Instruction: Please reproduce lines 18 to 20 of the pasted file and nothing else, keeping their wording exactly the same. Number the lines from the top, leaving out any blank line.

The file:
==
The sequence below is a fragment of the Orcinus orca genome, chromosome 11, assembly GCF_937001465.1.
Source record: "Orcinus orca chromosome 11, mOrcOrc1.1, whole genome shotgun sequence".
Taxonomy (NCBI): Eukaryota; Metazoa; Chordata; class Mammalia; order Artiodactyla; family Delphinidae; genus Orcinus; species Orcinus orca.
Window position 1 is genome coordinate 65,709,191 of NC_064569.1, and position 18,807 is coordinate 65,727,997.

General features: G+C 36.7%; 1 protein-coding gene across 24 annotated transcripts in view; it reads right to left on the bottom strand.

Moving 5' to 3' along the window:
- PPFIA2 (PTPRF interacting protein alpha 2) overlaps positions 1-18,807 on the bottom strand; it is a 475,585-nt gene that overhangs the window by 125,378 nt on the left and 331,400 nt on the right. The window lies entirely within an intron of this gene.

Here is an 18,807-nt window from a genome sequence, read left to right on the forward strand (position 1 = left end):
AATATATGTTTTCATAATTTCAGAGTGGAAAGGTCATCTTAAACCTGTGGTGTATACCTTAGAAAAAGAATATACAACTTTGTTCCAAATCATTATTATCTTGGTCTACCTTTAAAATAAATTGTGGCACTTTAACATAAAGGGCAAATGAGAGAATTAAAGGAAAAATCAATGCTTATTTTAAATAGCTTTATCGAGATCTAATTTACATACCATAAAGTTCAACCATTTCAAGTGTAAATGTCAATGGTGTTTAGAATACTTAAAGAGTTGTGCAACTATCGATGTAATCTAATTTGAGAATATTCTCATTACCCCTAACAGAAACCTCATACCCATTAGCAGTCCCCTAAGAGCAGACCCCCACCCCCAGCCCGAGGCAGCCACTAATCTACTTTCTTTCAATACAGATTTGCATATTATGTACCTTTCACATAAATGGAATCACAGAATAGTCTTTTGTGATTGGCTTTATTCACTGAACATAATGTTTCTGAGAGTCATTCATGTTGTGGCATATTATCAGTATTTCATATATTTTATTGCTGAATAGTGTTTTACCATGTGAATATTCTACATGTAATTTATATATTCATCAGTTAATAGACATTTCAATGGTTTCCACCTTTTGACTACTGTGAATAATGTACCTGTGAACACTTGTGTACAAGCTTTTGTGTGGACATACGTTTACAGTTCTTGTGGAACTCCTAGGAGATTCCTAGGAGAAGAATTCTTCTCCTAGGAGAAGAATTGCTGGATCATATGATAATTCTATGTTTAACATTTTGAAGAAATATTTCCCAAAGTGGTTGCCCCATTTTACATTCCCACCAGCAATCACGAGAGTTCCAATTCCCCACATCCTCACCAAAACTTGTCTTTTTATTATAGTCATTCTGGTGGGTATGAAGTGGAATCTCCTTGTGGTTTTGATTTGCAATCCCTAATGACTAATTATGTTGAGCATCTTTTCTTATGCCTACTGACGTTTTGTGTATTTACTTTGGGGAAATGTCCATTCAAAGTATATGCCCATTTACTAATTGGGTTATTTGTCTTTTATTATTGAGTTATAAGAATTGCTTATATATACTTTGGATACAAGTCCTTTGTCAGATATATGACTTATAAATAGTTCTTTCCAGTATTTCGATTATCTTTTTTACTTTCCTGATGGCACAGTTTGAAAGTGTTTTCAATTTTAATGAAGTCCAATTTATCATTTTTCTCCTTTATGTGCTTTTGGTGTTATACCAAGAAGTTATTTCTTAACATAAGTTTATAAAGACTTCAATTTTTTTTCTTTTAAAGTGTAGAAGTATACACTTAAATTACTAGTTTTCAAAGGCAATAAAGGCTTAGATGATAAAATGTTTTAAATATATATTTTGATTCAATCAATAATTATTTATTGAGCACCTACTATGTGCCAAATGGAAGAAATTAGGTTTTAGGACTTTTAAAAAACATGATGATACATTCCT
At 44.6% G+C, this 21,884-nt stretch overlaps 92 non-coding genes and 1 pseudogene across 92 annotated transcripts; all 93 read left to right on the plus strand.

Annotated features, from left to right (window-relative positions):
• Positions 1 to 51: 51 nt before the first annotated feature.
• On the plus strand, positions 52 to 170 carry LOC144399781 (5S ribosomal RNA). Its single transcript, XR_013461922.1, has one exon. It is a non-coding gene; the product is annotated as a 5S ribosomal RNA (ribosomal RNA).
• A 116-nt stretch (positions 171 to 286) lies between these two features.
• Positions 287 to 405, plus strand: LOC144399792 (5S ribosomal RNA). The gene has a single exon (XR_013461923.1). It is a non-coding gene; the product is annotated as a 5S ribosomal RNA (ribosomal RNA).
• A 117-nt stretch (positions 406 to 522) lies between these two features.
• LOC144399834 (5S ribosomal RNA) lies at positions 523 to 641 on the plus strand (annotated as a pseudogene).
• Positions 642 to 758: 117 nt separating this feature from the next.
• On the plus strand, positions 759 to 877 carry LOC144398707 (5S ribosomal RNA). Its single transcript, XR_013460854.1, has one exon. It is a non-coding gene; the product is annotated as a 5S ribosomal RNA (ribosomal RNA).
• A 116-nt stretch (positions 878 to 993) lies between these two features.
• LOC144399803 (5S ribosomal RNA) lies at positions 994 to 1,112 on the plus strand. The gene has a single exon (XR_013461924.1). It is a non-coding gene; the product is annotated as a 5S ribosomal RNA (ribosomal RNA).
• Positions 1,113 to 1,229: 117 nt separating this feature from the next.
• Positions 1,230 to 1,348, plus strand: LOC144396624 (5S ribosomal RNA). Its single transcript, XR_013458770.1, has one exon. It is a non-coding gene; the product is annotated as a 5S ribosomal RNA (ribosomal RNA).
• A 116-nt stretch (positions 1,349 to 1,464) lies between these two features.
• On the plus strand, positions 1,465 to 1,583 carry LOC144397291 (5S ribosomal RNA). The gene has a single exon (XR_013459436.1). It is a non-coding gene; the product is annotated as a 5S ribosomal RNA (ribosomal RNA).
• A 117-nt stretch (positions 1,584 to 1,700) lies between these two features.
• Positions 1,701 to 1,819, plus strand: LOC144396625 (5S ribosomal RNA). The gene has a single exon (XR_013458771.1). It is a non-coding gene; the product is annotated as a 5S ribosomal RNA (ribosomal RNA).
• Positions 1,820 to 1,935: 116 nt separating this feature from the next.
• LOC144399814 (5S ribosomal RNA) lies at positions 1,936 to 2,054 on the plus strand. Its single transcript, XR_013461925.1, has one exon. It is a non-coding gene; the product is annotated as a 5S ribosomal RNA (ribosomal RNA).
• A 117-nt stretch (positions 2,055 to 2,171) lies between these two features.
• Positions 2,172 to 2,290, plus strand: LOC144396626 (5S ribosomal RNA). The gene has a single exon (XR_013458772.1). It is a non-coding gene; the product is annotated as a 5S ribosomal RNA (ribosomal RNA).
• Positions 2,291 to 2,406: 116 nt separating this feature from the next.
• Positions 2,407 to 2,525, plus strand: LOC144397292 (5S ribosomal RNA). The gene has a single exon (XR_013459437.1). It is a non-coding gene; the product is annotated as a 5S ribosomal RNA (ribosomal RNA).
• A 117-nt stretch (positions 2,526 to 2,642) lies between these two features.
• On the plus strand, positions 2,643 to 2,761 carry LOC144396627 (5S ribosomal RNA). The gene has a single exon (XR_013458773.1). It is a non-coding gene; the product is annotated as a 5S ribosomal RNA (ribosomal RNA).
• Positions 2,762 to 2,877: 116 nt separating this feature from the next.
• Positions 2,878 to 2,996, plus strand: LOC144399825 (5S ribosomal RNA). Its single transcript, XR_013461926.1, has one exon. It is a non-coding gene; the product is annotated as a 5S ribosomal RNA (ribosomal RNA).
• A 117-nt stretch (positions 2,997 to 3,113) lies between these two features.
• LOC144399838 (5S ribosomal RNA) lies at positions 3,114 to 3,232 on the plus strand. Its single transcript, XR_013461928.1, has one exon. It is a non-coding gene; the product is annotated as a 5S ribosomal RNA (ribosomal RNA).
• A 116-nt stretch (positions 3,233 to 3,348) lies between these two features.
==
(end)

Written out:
• Positions 642 to 758: 117 nt separating this feature from the next.
• On the plus strand, positions 759 to 877 carry LOC144398707 (5S ribosomal RNA). Its single transcript, XR_013460854.1, has one exon. It is a non-coding gene; the product is annotated as a 5S ribosomal RNA (ribosomal RNA).
• A 116-nt stretch (positions 878 to 993) lies between these two features.